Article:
Fiske And Starr Did Not Discuss The FBI Memorandum That States “No Exit Wound”

Two days after the autopsy, an FBI agent sent a memo to the director of the FBI stating, “Preliminary results include the finding that a .38 caliber revolver, constructed from two different weapons, was fired into the victim’s mouth with no exit wound.”  ER 638, 641.  The “no exit wound” phrase directly contradicts Starr, Fiske and the official autopsy report.  ER 277, 311-312, 314.

The memo was written by an FBI agent in the Washington, D.C., Metropolitan Field Office to the Acting Director of the FBI, who was Floyd Clarke.  A draft of the memo is dated July 22, 1993, two days after the death and one day after the autopsy and had minor corrections made to it.  ER 636-638.  The final version is date-stamped July 23, 1993.  ER 639-641. The memo does not appear to be an impromptu communication because it says it is “[t]o confirm referenced telcalls, on 7/21/93.”  ER 636, 639.  Neither Fiske nor Starr discussed this memo.

The Medical Report Of A Neck Wound Was Not Discussed By Fiske Or Starr

Officially, there was no neck wound and Foster shot himself in the mouth, leaving an exit hole in the back of the head.  ER 277, 311-312, 314.  Starr dismisses a report by one of the paramedics that there was a small bullet-like entrance wound on the right side of Foster’s neck.  ER 277, 315.

The only medical doctor to view Foster’s body at the park, Dr. Donald Haut, wrote a two-page report that is internally inconsistent.  ER 632-633, 634-635.  On the first page it states that the death shot was “mouth-head” (ER 634), but on the second page it states that the death shot was “mouth to neck” (ER 635). Moreover, the report appears to have been improperly altered. On page one there is a section near the bottom of the page on the left side that states:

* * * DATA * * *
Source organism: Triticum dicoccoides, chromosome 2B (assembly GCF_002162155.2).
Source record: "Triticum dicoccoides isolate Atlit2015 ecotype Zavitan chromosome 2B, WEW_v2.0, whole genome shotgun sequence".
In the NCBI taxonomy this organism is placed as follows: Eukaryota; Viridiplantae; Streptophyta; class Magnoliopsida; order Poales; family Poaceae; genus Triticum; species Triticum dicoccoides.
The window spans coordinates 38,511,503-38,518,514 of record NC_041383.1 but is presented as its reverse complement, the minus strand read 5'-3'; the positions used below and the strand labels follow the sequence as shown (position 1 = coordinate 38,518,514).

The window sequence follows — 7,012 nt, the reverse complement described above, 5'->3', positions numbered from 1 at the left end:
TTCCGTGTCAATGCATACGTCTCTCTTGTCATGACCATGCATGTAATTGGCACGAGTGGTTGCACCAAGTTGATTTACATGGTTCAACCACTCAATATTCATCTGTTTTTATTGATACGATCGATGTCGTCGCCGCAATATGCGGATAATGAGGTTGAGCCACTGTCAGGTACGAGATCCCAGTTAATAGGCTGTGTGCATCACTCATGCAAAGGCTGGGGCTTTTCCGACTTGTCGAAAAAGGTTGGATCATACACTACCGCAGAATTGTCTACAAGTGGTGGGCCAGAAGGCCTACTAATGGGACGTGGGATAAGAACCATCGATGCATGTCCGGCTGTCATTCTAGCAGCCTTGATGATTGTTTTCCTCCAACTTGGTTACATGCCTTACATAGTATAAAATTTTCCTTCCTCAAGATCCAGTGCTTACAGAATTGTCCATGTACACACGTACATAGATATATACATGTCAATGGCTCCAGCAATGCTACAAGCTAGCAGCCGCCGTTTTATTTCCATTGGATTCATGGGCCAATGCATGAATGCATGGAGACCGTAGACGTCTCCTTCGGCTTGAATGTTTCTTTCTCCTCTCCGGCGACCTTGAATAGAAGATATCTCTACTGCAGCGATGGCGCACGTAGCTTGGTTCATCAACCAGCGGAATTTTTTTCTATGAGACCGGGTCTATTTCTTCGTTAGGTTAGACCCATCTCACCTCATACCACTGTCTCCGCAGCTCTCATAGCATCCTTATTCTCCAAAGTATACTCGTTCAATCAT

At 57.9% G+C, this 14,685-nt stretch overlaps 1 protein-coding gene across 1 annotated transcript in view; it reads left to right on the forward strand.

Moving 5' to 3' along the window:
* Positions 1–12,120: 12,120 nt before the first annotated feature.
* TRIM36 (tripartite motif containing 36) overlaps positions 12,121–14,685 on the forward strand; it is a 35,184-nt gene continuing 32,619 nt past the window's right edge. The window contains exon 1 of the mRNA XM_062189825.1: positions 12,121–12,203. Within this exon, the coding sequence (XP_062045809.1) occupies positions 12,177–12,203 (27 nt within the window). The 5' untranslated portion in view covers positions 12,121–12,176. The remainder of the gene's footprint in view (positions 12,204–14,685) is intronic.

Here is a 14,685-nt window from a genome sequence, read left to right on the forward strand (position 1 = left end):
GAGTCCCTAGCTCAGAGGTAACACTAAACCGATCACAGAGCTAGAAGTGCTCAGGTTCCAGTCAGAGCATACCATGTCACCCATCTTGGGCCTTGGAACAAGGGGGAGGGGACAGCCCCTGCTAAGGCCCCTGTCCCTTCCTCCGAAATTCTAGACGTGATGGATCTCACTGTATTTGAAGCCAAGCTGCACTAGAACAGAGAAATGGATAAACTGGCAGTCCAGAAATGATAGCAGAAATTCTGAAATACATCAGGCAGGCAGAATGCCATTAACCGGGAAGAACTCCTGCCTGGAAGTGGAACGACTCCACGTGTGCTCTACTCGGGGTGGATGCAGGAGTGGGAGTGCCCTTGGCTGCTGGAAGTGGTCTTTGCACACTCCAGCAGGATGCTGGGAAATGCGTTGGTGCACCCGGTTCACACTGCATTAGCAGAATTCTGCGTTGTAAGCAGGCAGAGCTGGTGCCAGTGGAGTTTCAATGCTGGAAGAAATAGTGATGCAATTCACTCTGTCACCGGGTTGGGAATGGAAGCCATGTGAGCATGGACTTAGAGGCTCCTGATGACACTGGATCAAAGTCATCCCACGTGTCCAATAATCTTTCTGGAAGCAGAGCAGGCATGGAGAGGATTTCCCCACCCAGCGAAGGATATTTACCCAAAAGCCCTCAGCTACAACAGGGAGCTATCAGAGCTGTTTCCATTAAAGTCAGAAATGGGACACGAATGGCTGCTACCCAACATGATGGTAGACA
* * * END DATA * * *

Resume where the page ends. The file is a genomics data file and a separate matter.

ER 634.

However, just to the left of the word “HEAD” there appears to be remnants of a four-letter word that was mostly concealed with correction fluid or tape. ER 634.

Fiske never discussed the Haut Report. Starr quoted from the apparently altered language, and failed to discuss both the apparent alteration, and the unaltered language stating a neck wound. ER 277, 308.

Starr Failed To Explain Why The Apparent Alteration Is Missing On One Version Of The Haut Report

There are three certified copies of the Haut Report. One copy was certified on November 2, 1994. ER 634-635. The second copy was certified on January 30, 1995. ER 643-644. The third copy was certified on March 20, 2000. ER 645-650. The first and third certified copies contain what appears to be an alteration that is improper. ER 634, 646. The second certified copy fails to show this apparent alteration. ER 643. Starr failed to explain why the second certified copy does not show the apparent alteration.

Starr Failed To Report That A Park Police Officer And Dr. Haut Said They Did Not See Blood Spatter

A United States Park Police officer who examined Foster’s body at the park testified that he saw a “pool of blood under his head, gun in his right hand, appeared to be a .38 caliber revolver, no sign of a struggle, no other obvious signs of trauma to the body.” ER 105, 109. This same officer reported that there “was no blood spatter on the plants or trees surrounding decedent’s head” (ER 153) and testified that he did not observe any “blowout” from the back of the head (ER 105, 109). A Federal Bureau of Investigation report of its interview with Dr. Haut states, “no blood was recalled on the vegetation around the body.” ER 150. None of these statements are discussed in Starr’s report.